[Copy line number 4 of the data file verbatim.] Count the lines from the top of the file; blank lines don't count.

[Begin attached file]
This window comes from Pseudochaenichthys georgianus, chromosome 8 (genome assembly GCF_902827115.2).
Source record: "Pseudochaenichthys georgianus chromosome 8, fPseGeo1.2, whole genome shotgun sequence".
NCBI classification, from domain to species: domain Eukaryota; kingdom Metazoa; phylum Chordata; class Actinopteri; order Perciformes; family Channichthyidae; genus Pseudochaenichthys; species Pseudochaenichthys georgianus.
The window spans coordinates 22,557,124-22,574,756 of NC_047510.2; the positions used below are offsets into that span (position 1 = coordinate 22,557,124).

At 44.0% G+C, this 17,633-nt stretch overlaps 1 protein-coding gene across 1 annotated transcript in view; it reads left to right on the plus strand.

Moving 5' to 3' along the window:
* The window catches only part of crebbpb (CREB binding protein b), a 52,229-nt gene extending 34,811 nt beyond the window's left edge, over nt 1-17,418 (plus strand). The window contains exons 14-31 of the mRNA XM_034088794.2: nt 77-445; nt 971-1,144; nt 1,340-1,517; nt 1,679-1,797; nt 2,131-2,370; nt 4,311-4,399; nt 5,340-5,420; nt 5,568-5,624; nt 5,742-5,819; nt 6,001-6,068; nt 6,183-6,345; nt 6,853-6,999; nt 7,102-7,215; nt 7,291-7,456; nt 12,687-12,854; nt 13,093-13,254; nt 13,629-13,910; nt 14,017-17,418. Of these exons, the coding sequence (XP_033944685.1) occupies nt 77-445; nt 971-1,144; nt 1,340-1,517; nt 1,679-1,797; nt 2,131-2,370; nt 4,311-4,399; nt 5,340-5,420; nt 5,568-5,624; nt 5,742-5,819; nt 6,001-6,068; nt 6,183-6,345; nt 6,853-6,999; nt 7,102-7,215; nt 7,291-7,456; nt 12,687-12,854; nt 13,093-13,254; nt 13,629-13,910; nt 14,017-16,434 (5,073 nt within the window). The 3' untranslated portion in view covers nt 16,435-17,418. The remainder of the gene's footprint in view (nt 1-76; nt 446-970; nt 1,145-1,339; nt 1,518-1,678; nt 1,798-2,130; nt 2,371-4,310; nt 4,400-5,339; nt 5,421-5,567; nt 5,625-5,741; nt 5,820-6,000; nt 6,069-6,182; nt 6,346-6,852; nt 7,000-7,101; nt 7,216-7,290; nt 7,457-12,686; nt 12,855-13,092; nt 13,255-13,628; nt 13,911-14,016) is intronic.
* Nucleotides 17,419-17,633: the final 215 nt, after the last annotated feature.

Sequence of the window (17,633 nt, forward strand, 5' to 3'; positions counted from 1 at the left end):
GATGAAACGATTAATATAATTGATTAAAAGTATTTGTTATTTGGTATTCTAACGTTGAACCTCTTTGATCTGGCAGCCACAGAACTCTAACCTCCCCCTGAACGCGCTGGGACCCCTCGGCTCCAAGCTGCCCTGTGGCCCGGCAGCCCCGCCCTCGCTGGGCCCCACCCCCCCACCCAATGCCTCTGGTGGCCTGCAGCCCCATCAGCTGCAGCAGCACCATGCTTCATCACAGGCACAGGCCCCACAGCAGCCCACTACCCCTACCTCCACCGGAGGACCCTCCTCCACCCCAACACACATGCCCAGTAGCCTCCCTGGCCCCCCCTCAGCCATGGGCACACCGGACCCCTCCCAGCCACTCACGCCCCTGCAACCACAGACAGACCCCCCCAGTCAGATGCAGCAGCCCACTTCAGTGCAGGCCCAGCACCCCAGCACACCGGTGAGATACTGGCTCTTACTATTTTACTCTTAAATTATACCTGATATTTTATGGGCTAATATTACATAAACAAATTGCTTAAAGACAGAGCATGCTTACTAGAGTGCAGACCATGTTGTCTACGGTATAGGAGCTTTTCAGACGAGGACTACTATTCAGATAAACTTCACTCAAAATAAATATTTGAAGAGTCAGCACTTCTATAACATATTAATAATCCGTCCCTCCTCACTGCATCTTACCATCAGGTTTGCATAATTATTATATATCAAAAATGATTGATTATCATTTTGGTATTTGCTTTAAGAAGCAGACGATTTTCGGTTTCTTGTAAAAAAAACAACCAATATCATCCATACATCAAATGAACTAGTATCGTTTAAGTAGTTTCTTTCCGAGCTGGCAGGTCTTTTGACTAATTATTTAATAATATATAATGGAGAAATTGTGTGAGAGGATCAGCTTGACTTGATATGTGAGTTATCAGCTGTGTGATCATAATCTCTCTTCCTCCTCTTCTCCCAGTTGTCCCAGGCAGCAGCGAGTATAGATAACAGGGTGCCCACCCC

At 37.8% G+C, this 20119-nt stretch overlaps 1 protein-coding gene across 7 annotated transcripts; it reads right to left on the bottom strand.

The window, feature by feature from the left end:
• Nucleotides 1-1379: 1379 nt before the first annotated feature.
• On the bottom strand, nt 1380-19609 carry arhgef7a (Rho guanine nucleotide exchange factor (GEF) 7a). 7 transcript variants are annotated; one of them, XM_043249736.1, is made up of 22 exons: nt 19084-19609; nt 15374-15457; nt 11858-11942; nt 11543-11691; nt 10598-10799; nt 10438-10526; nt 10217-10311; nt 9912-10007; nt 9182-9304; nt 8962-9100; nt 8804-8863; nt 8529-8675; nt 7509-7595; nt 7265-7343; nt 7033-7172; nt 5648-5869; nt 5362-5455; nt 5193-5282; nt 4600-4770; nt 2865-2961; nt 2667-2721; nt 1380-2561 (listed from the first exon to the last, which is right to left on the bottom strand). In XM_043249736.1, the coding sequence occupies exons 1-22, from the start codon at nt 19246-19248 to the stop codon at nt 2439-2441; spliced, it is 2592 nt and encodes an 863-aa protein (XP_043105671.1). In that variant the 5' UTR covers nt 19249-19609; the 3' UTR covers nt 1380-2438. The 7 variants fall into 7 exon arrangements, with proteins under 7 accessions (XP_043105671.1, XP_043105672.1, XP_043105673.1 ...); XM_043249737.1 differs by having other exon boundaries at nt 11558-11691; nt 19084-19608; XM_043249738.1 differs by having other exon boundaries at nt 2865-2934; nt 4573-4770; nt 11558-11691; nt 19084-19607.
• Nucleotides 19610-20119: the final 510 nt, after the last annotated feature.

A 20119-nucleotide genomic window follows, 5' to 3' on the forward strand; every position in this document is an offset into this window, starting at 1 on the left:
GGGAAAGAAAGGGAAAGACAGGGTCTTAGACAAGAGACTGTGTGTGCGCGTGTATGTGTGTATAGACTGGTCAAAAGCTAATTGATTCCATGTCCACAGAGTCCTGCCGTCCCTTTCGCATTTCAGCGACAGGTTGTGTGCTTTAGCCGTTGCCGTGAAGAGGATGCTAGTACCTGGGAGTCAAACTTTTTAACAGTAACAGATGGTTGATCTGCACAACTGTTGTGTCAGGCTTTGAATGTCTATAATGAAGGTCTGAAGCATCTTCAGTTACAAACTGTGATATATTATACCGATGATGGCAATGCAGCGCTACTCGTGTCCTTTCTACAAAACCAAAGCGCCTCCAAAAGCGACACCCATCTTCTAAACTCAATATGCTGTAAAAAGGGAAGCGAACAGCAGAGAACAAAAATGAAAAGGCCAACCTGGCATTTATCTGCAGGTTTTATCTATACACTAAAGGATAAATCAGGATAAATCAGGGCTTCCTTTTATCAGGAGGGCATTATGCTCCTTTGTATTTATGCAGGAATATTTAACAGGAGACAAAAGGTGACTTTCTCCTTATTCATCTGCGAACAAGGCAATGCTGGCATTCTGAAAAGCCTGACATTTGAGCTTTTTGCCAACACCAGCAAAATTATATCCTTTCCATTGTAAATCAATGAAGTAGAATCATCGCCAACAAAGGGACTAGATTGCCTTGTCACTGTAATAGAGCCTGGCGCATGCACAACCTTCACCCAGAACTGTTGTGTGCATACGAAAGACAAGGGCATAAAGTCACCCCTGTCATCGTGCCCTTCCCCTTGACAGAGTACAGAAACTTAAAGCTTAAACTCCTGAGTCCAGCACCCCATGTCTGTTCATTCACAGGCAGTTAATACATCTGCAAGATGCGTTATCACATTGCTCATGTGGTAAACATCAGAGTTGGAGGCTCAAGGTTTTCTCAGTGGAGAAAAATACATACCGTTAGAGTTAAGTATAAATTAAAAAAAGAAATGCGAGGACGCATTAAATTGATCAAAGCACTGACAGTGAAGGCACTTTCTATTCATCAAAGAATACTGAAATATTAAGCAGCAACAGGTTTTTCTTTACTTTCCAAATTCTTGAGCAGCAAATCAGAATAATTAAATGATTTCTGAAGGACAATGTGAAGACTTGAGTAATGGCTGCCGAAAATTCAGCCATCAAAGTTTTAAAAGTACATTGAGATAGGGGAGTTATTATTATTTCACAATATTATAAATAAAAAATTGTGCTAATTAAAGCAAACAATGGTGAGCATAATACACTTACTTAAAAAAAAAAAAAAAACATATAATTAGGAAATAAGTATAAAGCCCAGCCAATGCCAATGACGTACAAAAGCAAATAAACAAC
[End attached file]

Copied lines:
The window spans coordinates 22,557,124-22,574,756 of NC_047510.2; the positions used below are offsets into that span (position 1 = coordinate 22,557,124).